These issues are subliminal and complex and include: assumptions about what women want from their careers and/or are capable of; the connection between traditional leadership qualities and naturally “male” characteristics; the endemically self-fulfilling nature of women’s mentoring or development programmes which focus on building “confidence” while men are taught commercial and leadership skills; the difference in how flexible working requests are interpreted when coming from women versus men…
I could go on. And I’m sure anyone reading this column would acknowledge that they have made one of these assumptions. I know I have.
And what about the behavioural issues? I am not referring here to the kind of serious breaches or inappropriate conduct that require HR intervention, but the casual, and – in a huge majority of cases – well-intentioned remarks and behaviours that are so much harder to classify and therefore address. This can be anything from standing up when a woman enters the room, commenting on her appearance, saying “cover your ears” to the female in the room before using a profanity – “don’t swear, there’s a lady present”.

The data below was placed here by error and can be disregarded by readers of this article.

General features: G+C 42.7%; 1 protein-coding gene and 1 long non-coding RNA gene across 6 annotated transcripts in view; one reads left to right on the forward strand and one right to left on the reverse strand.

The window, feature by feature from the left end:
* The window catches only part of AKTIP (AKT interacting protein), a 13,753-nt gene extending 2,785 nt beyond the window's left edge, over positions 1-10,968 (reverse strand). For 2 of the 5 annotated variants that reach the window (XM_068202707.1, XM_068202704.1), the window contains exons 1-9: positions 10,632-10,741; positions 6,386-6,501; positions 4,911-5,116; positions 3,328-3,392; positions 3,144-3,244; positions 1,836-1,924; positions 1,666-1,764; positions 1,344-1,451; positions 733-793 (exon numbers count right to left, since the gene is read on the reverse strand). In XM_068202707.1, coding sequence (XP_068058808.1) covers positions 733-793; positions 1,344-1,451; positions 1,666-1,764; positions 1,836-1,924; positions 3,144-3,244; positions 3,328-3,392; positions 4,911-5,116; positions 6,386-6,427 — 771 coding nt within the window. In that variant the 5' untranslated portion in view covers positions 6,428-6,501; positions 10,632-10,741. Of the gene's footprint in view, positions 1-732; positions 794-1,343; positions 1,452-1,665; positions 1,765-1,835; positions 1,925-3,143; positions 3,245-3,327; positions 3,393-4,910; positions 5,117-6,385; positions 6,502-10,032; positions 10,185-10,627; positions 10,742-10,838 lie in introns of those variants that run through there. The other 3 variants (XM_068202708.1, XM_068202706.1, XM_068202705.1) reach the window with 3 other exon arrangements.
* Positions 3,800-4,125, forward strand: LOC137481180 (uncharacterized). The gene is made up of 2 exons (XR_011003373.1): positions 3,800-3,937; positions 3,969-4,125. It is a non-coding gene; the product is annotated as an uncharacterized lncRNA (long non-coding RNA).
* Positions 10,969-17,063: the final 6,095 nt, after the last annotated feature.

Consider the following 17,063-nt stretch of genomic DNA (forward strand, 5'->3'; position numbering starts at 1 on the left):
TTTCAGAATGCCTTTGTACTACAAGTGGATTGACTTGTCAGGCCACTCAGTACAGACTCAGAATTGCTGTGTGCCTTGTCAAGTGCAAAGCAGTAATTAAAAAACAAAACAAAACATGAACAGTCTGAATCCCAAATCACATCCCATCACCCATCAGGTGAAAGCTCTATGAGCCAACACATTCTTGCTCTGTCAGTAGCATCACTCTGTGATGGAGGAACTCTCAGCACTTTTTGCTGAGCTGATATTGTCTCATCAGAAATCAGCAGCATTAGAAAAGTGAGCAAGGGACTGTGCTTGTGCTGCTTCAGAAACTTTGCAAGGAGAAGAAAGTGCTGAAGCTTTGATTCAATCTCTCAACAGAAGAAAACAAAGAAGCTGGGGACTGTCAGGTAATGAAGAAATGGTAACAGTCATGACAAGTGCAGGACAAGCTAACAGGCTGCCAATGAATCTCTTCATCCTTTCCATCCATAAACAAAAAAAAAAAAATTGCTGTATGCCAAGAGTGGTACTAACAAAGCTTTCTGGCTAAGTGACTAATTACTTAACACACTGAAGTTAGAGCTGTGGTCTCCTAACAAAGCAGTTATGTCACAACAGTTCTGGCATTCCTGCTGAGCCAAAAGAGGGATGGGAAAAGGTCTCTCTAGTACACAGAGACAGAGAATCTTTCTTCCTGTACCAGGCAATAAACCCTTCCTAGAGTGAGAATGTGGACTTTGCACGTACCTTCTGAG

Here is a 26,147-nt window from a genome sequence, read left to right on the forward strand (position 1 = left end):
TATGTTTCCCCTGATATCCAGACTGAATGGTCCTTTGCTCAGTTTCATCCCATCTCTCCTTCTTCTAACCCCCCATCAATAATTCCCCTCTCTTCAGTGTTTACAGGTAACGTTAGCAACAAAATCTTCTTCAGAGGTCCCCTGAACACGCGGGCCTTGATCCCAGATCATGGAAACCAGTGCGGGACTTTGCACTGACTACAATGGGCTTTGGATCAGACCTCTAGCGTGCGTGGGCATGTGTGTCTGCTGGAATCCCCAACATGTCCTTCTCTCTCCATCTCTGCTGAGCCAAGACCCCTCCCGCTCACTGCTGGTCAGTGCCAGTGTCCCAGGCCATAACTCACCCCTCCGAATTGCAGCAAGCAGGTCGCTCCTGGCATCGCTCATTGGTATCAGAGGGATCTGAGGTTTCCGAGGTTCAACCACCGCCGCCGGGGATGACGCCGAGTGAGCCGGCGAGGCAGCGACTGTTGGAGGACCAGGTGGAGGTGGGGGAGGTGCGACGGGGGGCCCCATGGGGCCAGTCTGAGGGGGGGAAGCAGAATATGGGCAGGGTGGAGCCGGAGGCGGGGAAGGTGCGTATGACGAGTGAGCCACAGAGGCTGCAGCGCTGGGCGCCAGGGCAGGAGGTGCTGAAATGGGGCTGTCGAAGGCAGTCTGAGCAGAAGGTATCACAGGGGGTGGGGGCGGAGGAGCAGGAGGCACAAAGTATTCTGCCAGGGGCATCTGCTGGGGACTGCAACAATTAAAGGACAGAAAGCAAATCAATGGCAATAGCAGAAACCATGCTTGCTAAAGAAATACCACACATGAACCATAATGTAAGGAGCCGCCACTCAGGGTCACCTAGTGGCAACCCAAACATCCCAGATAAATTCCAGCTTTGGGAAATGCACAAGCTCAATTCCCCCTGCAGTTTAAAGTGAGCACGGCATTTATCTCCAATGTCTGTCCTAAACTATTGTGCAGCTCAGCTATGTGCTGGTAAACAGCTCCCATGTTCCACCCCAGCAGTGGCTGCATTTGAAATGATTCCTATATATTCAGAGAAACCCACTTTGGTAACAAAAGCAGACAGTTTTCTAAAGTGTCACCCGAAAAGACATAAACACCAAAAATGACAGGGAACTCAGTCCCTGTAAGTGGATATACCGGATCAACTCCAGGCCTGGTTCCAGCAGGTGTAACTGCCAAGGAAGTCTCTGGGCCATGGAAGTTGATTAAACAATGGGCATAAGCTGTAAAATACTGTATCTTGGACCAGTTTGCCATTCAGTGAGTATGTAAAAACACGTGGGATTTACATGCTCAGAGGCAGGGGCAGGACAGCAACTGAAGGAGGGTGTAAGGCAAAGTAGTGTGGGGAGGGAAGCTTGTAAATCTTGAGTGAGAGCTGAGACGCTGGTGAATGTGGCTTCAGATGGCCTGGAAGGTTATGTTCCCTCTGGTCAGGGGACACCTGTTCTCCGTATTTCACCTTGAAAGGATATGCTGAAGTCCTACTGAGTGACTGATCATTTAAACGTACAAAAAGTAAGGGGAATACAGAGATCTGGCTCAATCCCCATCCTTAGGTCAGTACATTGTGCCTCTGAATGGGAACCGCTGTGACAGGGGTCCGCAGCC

Even if the intent here is good, the impact is not. What this does is constantly single women out as “other”, and not like the majority. And, if you are someone who experiences or hears things like this multiple times a day, the chances are that a proportion are going to decide: “I’m tired of this, I want to work somewhere where more people look, speak and act like me.”
Ask women what their day-to-day experience in your workplace is like – and really listen to what they have to say
And this is dangerous, because the age our industry is losing women is one at which they are young enough to start again, to take a risk, to look at the rest of their career and the likelihood of working until 70-plus and think: I’ll change it now.
So, what can we do? Let’s make 2024 the year that we start taking action on culture. As individuals, consider your interactions with others and how they differ with men and women. Ask women what their day-to-day experience in your workplace is like – and really listen to what they have to say. Be allies – call out stereotyping or bias when you hear or see it.
As businesses, if you genuinely believe in the benefits of diversity and are serious about retaining your female talent, you need more than a DEI group and a maternity policy. Put your culture under the spotlight; invest in mentoring and development; show your female talent you actually care about their future.
For as long as our industry remains a sea of blue suits, we are missing out on proven productivity, profitability and innovation benefits. We are doing our bit at Mentoring Circle to try and claim them – so, who’s with us?
Ceri Moyers is a director of Mentoring Circle and founder of OD and coaching consultancy Clarity Consulting